Not quite daddy

Lauren Vane

A FOX reality show seems an unlikely stage for a new actor with a

resume already full of television and film roles.

But as one local man will say, it's not easy to break into the

acting business and someone starting out should never turn down an

opportunity to act.

Laguna Beach resident Ed Gillow recently appeared on FOX's reality

show, "Who's Your Daddy?," a show that offers a $100,000 cash prize

to a woman if she can pick her biological father, whom she's never

met, out of a group of eight men.

Though the show, dubbed by FOX as "a reunion show like no other"

has been slammed by adoption organizations and other critics, Gillow

thought it was a heartwarming story that he enjoyed taking part in.

"Personally, I feel good doing it because in my mind it was a good

cause, reuniting a child with her birth parents," Gillow said.

In "Who's Your Daddy?," Gillow played one of eight potential

fathers of the show's star, a woman they called "T.J."

There were a total of eight men to whom T.J. was introduced and

had a chance to talk to, but only one was her real father, Gillow

said.

T.J. had to decide, based on her brief interactions with these

men, which one was her real father, Gillow said.

Before filming the show, Gillow said he was given a small amount

of information about the details; he knew that T.J. was adopted and

had never met her birth parents. The show was filmed in a mansion in

Thousand Oaks, and Gillow said he and the other men on the show were

kept separate from each other and no one knew who the real father

was.

When T.J. first met all of her potential fathers, Gillow said it

was an emotional moment for everyone.

"You would have paid money to see the look on her face when we

walked through that door," Gillow said.

"You couldn't help but be affected by looking at her."

Gillow is an actor who is still new to the business and said that

the show presented a challenge for him to try and convince T.J. that

he might be her real father.

Gillow has no children of his own and said he enjoyed playing the

role.

"If you just stay open to the moment and let it affect you, you

don't really have to act," Gillow said.

Gillow found his way to reality TV by way of the casting circuit,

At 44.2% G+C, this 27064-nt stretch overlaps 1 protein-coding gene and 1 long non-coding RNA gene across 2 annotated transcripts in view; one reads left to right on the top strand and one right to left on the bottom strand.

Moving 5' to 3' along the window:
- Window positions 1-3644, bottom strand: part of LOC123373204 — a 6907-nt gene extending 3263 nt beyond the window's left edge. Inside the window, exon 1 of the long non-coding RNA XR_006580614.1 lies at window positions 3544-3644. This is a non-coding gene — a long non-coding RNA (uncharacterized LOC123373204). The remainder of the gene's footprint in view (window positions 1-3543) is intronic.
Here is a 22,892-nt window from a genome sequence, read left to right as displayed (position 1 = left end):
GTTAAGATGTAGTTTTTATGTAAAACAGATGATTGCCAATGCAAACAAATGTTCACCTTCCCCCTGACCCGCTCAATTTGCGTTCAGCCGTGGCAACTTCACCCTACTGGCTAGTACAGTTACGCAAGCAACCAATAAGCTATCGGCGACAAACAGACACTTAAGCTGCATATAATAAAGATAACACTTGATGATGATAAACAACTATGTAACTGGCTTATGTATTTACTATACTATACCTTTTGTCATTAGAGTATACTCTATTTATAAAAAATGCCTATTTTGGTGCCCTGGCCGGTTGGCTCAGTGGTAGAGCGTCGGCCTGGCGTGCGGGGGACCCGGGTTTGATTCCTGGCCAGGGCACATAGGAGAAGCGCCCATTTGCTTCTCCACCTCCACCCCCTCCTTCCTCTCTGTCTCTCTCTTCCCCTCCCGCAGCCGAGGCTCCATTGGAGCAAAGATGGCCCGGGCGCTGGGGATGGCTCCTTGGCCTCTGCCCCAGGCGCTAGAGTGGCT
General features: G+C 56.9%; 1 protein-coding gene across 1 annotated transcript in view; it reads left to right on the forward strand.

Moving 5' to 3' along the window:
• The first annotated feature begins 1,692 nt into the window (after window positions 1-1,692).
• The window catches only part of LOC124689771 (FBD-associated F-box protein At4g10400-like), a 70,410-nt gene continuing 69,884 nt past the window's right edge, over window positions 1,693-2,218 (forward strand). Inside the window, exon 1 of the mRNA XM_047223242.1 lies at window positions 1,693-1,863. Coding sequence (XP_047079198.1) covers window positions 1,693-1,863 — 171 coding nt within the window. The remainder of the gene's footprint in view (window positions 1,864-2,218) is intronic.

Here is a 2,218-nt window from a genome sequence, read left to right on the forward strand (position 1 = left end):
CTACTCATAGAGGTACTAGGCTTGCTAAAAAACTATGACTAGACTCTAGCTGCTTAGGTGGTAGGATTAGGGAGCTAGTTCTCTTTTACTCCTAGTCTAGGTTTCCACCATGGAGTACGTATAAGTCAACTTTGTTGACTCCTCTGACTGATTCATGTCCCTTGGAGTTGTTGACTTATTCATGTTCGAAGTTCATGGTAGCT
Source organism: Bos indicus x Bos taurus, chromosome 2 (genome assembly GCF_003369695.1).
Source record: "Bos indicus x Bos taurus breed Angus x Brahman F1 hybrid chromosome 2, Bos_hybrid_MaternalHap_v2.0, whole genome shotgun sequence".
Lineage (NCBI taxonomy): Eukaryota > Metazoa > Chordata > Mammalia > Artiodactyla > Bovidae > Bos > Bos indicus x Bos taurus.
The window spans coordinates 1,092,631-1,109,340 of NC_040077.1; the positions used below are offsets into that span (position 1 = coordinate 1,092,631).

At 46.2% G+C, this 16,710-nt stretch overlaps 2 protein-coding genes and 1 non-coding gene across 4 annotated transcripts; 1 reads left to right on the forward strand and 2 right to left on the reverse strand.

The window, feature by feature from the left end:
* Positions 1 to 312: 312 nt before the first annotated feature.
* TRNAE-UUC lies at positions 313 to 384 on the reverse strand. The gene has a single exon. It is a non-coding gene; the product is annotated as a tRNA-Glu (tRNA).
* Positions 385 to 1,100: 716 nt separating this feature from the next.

he said.

About four years ago, he left an engineering career and started

working as an extra on TV and in movies. He later took acting lessons

and now has expanded his work to independent films and larger

television roles, Gillow said.

Gillow's wife, Joan Gladstone, said that she is proud of how far

her husband has come in his acting career.

"It gives me and a lot of people we know inspiration that if you

have a dream and you take steps to accomplish it you can make it

happen," Gladstone said.

Though Gillow views his appearance on "Who's Your Daddy?" as a

positive experience, reality television is not the direction he wants

his career to go, he said.

"As actors, it's kind of a joke doing reality shows," Gillow said.

It is common for actors who are just starting out to land roles in

reality television, Gillow said.

"The incentive is the exposure and the chance to push yourself a

bit," Gillow said.

"It's the bane of every actor's existence, but how many of us have

done it?"

Gladstone said that although she did not think the show gave her

husband a chance to showcase his talents, she said it was a good

opportunity for him.

"I'm happy that he's working, I'm happy that he's being selected

for these roles," Gladstone said.

In the show's conclusion, T.J. eliminated Gillow's group of

"fathers" in the first round and she did pick her real father, Gillow

said.

T.J. was awarded with a $100,000 prize and the opportunity to

finally get to know her real father.

"She just seemed to know," Gillow said.

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